2-Star Stocks Poised to Plunge: Netflix?

Based on the aggregated intelligence of 180,000-plus investors participating in Motley Fool CAPS, the Fool's free investing community, movie rental service Netflix (Nasdaq: NFLX  ) has received a distressing two-star ranking.

With that in mind, let's take a closer look at Netflix and see what CAPS investors are saying about the stock right now.

Netflixfacts

   
Headquarters (founded) Los Gatos, Calif. (1997)
Market Cap $3.5 billion
Industry Internet retail
Trailing-12-Month Revenue $3.5 billion
Management

Founder/Chairman/CEO Reed Hastings

CFO David Wells

Return on Capital (average, past 3 years) 32.7%
Cash/Debt $813.3 million / $400.0 million
Competitors

Apple

Comcast

Amazon.com

Sources: S&P Capital IQ and Motley Fool CAPS.

On CAPS, 18% of the 9,609 members who have rated Netflix believe the stock will underperform the S&P 500 going forward.

Just yesterday, one of those bears, fellow Fool Nathan Alderman (TMFNato), touched on the strong competitive headwinds working against Netflix:

I love Netflix. It seems powerfully and passionately engaged in trying to give its customers what they want, at a fair and honest price. Its streaming catalog is chock-full of stuff I want to watch, and I'm very excited about its original series. But it's changed its business model in an inevitable and unfortunate way. Its shift from discs to streaming has gutted its moat, turned its former customers into bitter enemies, and left it with much fewer ways to differentiate itself from a host of rivals swarming over the industry's newly lowered barriers to entry.

Of course, that short pitch doesn't even come close to telling the entire story for Netflix. You're in luck, though. The Fool's brand-new premium report on Netflix tells all sides of the story for one of the most compelling tech companies in the world. You can grab your copy now, which comes with free updates for 12 months -- just click here.

Want to see how well (or not so well) the stocks in this series are performing? Follow the TrackPoisedTo CAPS account.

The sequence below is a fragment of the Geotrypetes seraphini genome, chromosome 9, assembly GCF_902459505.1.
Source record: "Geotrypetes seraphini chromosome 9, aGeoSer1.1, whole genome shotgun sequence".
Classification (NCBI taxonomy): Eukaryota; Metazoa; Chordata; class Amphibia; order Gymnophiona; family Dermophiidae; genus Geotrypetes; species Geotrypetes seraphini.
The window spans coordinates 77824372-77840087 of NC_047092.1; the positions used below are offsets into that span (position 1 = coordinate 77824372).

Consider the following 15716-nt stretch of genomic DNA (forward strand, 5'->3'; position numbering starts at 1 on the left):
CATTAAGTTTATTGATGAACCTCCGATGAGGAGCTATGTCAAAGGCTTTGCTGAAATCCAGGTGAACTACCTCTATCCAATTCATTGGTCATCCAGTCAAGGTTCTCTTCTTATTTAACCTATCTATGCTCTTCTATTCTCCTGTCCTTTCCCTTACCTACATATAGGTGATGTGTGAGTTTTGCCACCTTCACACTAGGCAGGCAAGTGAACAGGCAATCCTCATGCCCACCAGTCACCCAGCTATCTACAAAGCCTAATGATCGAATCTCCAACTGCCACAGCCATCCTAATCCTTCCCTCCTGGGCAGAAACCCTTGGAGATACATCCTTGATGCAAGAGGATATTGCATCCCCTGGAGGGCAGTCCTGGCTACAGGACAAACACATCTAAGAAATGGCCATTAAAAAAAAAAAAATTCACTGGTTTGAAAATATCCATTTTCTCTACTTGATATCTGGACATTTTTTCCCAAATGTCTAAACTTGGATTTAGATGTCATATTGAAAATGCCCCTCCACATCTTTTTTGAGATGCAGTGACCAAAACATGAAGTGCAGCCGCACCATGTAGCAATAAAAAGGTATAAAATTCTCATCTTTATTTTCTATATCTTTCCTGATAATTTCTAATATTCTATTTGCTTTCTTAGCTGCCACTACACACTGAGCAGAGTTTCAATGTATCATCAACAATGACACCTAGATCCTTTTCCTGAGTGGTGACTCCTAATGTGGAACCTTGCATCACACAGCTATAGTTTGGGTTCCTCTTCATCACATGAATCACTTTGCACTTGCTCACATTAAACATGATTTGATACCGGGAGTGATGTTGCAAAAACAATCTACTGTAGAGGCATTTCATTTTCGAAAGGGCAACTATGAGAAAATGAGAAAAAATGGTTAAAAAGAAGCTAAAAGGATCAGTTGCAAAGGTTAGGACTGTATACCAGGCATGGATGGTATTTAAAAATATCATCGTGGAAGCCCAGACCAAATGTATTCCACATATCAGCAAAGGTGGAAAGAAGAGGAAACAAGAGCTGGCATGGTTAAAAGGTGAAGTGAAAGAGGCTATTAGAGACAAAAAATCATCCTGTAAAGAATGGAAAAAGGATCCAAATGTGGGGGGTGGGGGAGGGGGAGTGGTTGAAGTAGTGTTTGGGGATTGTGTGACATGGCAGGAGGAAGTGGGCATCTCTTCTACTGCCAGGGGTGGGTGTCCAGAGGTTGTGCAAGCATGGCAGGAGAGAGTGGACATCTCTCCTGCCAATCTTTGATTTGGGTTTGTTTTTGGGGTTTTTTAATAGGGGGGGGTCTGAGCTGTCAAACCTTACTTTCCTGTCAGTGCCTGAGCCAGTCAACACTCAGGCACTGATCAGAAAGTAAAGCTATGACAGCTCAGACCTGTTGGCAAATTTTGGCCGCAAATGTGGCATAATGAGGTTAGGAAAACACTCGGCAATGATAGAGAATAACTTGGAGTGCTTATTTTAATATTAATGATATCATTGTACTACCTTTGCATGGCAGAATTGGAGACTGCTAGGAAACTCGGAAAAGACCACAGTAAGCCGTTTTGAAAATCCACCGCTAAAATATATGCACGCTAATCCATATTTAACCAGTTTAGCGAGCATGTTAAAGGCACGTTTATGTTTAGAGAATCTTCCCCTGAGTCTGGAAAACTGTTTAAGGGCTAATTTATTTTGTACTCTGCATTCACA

Fool contributor Brian Pacampara owns no position in any of the companies mentioned. The Motley Fool owns shares of Netflix, Apple, and Amazon. Motley Fool newsletter services have recommended buying shares of Netflix, Apple, and Amazon. Motley Fool newsletter services have also recommended creating a bear put ladder position in Netflix and a bull call spread position in Apple. Try any of our Foolish newsletter services free for 30 days.

We Fools may not all hold the same opinions, but we all believe that considering a diverse range of insights makes us better investors. The Fool's disclosure policy always gets a perfect score.


Read/Post Comments (2) | Recommend This Article (2)

Comments from our Foolish Readers

Help us keep this a respectfully Foolish area! This is a place for our readers to discuss, debate, and learn more about the Foolish investing topic you read about above. Help us keep it clean and safe. If you believe a comment is abusive or otherwise violates our Fool's Rules, please report it via the Report this Comment Report this Comment icon found on every comment.

  • Report this Comment On October 04, 2012, at 8:44 PM, lgcret wrote:

    NATHAN...ARE YOU SHORT? Read the latest figures about this jewel, and print a "foolish retraction".

  • Report this Comment On October 04, 2012, at 9:10 PM, GatorATL wrote:

    Agreed. There are a lot of naysayers out there just looking to trump up negativity so see their shorts succeed.

    It comes down to this: if you want to invest long in the streaming business, you choose Netflix. Why? Because the competitor's have a long way to go. I am both a Netflix subscriber and Amazon Prime. Amazon's streaming model is more focused around Video On Demand (pay per view) than an all-you-can-watch buffet. Their catalog for the latter is quite dismal. There is no way my $80/year is covering free 2-day shipping and future unlimited content deals. I didn't join Prime for the movies though so I don't care.

    Redbox/Coinstar will experience worse turmoil than Netflix going forward as they rely more heavily on DVDs and support for their existing vending machine network.

    Quite frankly, I would not be surprised if Amazon bought Netflix. Afterall, Netflix video is streamed over Amazon's AWS network (little known fun fact). Why reinvent when there is already a tailored solution for your infrastructure?

    If Netflix is guilty of anything, it was moving too swiftly to eliminate it's DVD service last year and ratchet up prices for streaming. This is inevitable however. Content prices from the studios have increased exponentially for all parties concerned (they aren't just gouging Netflix). As it stands, I pay more for my Spotify membership than Netflix right now. That is lopsided and bound for correction.

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